But sleep is critical during the teenage years for emotional and physical health. Not getting enough can lead to poor athletic and mental performance in the present and long-term health issues down the road.
Use these tips to help your teen get the sleep they need:
Know how much sleep teenagers need
The National Sleep Foundation recommends teenagers get between eight and ten hours of sleep nightly. But studies consistently show that most teens don’t get the sleep they need.
According to the Sleep Foundation, boys sleep less than girls and sleep decreases with age for most teens. At age 14, only 23% of teens are sleeping eight or more hours each night. By age 16, that number has dropped to 19%.
Understand why sleeping is important for teens
Teenagers are developing mentally, physically, socially and emotionally. And it all requires an adequate amount of sleep.
Without enough shut-eye, teens struggle to regulate their emotions and retain new information. They’re also at increased risk for car accidents, mental health issues and substance abuse. And a recent study finds that teens who don’t get enough sleep are at higher risk for obesity and high blood pressure.
Your best shot at improving your teen’s sleep is to get them on board. Explain how it will improve their mood, help them academically and boost their athletic performance.
Set the stage for sleep
The environment where your teen sleeps can affect how they sleep. Teens’ bedrooms tend to be messy, loud and bright — not exactly conducive to a good night’s sleep. But you can create a sleep-friendly space by:
- Establishing a phone-free zone: More than 89% of teens keep electronics in their bedrooms. But the blue light coming from devices suppresses the body’s production of melatonin — the hormone that signals sleep. Consider leaving the phone outside of the bedroom, at least during sleep time.
- Keeping it cool: Lowering the room temperature to 65 degrees Fahrenheit at night can help sleep come faster. Our body’s core temperature naturally dips down in the evening, so a cool room can signal the body that it’s time for rest.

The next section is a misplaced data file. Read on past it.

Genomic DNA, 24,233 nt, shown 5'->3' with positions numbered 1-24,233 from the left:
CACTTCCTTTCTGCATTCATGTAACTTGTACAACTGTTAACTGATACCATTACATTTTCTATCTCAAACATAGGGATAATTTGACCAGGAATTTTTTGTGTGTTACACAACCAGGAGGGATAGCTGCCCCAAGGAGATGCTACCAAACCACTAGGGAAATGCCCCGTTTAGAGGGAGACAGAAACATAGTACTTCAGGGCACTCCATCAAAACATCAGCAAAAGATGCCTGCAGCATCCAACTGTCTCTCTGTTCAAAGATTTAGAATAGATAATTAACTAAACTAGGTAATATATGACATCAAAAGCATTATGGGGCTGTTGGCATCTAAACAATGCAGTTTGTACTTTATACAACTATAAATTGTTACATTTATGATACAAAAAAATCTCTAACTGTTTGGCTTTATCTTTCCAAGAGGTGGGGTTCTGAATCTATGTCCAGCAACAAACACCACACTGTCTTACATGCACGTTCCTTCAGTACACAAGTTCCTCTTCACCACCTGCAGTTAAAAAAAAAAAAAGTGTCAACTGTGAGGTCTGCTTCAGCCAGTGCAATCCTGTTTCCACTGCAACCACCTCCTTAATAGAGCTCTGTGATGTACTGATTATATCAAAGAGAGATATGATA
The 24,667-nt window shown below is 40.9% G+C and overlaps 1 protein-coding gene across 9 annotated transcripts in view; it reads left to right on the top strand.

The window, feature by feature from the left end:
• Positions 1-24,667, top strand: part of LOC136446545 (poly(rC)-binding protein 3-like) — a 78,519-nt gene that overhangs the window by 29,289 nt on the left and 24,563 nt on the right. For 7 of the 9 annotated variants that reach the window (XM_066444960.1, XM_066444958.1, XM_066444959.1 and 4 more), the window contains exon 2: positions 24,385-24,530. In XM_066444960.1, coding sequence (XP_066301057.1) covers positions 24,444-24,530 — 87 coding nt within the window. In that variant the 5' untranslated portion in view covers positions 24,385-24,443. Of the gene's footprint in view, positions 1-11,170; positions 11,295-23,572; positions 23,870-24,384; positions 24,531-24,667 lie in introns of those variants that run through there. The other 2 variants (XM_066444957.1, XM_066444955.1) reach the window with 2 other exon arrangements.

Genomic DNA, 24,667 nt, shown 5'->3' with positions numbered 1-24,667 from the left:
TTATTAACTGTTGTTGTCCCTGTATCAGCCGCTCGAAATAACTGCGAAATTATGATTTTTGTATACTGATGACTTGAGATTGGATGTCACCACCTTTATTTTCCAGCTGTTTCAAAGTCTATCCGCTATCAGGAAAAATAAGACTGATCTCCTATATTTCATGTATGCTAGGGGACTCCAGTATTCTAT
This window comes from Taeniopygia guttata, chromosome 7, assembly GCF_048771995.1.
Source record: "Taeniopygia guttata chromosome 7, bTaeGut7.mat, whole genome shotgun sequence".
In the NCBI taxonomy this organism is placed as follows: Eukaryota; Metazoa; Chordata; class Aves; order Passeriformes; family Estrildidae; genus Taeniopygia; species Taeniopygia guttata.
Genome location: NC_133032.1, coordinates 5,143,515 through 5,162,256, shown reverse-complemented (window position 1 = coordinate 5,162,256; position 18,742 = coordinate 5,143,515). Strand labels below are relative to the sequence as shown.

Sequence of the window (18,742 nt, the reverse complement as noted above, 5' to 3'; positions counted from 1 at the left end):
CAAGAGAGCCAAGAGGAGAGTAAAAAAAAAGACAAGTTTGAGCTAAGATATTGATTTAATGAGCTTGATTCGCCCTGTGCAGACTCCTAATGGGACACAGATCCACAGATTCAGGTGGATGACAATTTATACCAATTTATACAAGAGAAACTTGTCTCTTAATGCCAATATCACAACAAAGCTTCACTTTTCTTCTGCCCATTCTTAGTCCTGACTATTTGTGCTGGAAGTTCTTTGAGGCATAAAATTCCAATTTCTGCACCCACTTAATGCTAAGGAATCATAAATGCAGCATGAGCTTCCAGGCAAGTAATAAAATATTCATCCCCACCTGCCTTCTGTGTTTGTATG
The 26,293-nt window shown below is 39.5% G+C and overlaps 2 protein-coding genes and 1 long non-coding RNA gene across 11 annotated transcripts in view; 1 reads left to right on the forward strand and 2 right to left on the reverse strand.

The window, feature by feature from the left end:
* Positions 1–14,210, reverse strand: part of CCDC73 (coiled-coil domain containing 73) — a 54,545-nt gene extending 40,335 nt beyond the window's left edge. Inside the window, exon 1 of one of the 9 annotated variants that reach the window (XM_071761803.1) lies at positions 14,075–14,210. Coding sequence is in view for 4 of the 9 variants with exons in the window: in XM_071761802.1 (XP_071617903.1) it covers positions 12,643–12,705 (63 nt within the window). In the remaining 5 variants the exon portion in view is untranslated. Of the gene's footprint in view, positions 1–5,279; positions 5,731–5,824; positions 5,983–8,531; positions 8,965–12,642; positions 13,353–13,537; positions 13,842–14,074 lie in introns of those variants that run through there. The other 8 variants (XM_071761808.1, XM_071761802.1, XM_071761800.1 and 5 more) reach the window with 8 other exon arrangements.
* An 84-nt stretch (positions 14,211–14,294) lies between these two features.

- Losing the light: Darken the room at bedtime by using blackout shades, shutting the door and even turning the clock to the wall. Still too bright for your kid? Try a sleep mask.
- Restricting the bed to sleeping: When the bed is only associated with sleep, your teen is more likely to fall asleep when they hit the pillow. Keep homework and screen time separate from where they sleep.
Monitor what your teen eats and drinks
Caffeine hides in many sodas, sports drinks and snacks. If your teen’s favorite foods and beverages have caffeine, make sure they only have those items earlier in the day.
If your teenager is hungry closer to bedtime, they should choose high-carb snacks such as pretzels, low-sugar cereal or graham crackers. Those types of snacks are more likely to make teens sleepy.
Set a consistent sleeping schedule
Anyone with a teen knows how it works — they burn the candle at both ends during the week and then want to sleep all day on the weekends. But sticking to a sleep schedule (even on weekends) is the best way to establish a sleep cycle.
Treat it like a practice, club or job with a start and stop time. On weekends, teens should rise within two hours of when they usually wake on weekdays. Letting your child “make up for lost sleep” on weekends further disrupts their sleep cycle.
Discourage naps whenever possible — the broken-up sleep gained from napping is not the same as the quality sleep they get at night. And the nap will likely keep them from being tired later.
Establish a pre-bed routine
A pre-bed routine can signal the body that it’s time for bed. Your teen’s routine might include:
- A warm bath or shower
- Dimming the bedroom lights
- Preparing an outfit, food and bag for the next day
- Shutting down all electronics at least one hour before bedtime
Showering and packing at night can streamline mornings when your teen may be groggy. Have your teen open the shades and turn on the lights immediately upon waking. It will reset their brain and help establish the wake-up time.
Talk to your pediatrician
If your teen is still struggling to fall asleep or stay asleep, your pediatrician can help. Ask about using a low dose of over-the-counter melatonin. Your doctor can also screen your child to see if mental health issues might play a role.
For more information about your teen and sleep, reach out to your child’s primary care physician.